Saturday, February 11, 2017

2017 Oscar Nominated Shorts -- Documentary

4.1 Miles
This joint US-Greece short shows the efforts to save refugees coming in by boat from the Middle East via Turkey. I was on the verge of tears watching this. The film is effective in showing how complex the whole humanitarian crisis is. Weeping children, many of them orphans, caring but wary Greeks who feel their island is being overwhelmed, especially because there is no infrastructure on the island to take care of sick, homeless refugees. A very sad but important watch. I suspect that even people who are hateful toward Moslems would be touched.   
I think I needed a trigger alert for this documentary. The focus of this story is on people in ICU in Kansas who are not going to recover from their illnesses. These people (if they are able, or if their families are willing) are given the choice of living or dying. Sometimes living implies being in a vegetative state until the body gives out. It's definitely a study about the ethics of medicine. This is a very, very, hard watch.  
Joe’s Violin

This is very touching. After a NYC radio station starts a musical donation drive, many people donated their instruments. This story is focused on a holocaust survivor who is giving up his beloved violin. Music meant a lot to him before the war, while he was in the displaced person's camp in Siberia, and after. He donates the violin to a young girl and they become friends. This girl also has endure some suffering of her own.  This is a very inspiring documentary. I was weepy throughout.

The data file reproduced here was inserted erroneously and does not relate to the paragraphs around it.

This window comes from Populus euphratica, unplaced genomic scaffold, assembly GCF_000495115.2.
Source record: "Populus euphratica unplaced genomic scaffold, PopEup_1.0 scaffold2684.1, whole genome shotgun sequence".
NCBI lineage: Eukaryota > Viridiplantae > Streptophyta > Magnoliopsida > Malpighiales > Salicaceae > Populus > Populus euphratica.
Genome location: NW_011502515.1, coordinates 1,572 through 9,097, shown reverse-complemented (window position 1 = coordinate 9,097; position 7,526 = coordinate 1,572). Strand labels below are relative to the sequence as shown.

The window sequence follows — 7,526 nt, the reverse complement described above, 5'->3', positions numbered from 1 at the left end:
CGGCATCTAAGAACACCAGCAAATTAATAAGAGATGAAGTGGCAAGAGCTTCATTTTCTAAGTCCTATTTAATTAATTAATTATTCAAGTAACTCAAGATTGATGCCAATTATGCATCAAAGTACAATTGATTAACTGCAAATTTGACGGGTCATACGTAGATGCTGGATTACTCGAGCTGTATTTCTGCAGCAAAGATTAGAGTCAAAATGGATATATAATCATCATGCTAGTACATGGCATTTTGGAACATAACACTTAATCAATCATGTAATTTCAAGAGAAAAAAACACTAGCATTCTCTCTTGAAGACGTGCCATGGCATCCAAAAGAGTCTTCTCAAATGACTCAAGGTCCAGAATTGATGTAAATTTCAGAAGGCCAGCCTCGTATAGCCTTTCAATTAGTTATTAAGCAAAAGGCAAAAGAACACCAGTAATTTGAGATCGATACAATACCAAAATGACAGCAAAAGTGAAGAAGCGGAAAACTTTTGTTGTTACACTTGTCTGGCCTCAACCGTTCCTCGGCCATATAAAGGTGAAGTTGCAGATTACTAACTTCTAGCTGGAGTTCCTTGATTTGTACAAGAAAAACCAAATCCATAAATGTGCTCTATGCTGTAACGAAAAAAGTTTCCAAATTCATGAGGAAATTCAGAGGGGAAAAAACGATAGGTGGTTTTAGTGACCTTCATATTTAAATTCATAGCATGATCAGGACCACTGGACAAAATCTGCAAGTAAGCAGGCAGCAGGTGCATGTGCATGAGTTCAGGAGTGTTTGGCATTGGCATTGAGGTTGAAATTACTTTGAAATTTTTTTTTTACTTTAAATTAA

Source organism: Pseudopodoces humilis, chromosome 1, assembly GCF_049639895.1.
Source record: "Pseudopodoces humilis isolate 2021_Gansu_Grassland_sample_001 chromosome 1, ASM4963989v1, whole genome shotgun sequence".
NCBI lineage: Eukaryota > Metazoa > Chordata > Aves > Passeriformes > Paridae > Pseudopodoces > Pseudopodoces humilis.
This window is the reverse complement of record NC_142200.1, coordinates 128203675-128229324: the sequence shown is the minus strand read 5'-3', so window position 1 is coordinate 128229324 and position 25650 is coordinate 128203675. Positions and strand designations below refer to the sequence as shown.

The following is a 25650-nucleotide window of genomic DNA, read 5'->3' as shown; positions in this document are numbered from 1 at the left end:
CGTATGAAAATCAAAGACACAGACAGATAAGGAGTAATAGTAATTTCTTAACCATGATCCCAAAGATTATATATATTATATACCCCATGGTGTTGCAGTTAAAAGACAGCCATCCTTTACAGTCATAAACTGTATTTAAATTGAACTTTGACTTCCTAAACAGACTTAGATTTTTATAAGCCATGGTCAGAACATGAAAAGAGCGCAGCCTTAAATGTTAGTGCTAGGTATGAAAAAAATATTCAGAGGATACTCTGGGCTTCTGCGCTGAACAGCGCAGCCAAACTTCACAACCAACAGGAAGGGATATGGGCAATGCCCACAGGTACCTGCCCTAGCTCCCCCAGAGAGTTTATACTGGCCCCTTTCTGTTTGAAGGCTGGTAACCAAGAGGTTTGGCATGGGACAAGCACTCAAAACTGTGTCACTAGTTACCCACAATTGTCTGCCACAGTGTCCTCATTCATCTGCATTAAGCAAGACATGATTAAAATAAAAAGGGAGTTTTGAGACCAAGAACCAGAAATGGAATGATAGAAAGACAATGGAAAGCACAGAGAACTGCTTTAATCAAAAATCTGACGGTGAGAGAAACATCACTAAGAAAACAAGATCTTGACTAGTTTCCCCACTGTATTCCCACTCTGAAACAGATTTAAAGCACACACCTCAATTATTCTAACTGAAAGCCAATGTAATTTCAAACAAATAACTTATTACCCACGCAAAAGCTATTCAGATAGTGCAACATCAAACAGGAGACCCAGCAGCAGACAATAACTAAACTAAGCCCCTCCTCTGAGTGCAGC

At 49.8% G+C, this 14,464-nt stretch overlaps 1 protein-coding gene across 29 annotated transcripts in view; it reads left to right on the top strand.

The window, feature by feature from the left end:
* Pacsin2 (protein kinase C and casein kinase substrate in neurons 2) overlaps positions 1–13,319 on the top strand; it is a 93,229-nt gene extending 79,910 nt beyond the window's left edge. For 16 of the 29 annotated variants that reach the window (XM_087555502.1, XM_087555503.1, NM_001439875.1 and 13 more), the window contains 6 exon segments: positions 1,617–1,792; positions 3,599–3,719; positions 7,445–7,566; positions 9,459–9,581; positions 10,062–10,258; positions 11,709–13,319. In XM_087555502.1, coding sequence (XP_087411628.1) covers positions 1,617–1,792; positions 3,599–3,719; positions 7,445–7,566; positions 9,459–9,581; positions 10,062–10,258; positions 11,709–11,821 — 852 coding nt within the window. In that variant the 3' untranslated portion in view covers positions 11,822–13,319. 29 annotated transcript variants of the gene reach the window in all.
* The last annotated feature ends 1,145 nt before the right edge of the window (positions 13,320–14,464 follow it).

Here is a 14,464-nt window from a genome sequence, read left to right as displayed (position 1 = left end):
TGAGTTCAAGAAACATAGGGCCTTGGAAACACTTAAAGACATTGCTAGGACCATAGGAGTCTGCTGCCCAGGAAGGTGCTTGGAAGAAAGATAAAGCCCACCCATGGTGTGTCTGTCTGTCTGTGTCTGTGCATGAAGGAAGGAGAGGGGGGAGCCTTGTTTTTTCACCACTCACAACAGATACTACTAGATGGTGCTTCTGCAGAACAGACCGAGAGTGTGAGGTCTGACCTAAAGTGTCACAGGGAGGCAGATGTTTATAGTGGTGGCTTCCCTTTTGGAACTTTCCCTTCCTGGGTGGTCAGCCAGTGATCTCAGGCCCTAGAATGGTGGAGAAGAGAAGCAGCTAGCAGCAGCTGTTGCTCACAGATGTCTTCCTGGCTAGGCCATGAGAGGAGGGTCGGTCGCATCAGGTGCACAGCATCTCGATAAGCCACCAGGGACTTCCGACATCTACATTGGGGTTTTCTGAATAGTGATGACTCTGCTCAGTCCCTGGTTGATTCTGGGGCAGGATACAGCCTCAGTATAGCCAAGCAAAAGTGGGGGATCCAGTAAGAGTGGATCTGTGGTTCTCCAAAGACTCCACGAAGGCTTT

The White Helmets
Among the bombed-out houses and shelters in Syria are a group of people called the White Helmets who go through the rubble to find survivors and bodies.  It's another hard watch. It's just very difficult seeing all that suffering, but it's inspiring to see how brave these first-responders are. This is yet another film that those who dislike refugees should see.
Watani: My Homeland
 This depicts the life of a refugee Syrian family as they try start a new life in Germany. It's hopeful but felt slightly like propaganda. Unlike the previous refugee films where we are in the middle of a distressing situation, this film has time for reflection and even a bit of a happy ending. The conversations tend to be the kind of talk one hears when one is aware that others are watching and that one needs to say certain appropriate things. Perhaps because of this and because of the slickness of the finished production, everything recalled in tranquility, the film feels like any old documentary one might find on a news program.

What Should Win: Joe's Violin or 4.1 Miles.
In Theaters February 8th and On Demand February 21st
For a full list of theaters the short films are playing in, visit:
For information on how to watch On Demand, visit:

Watch the official trailer:


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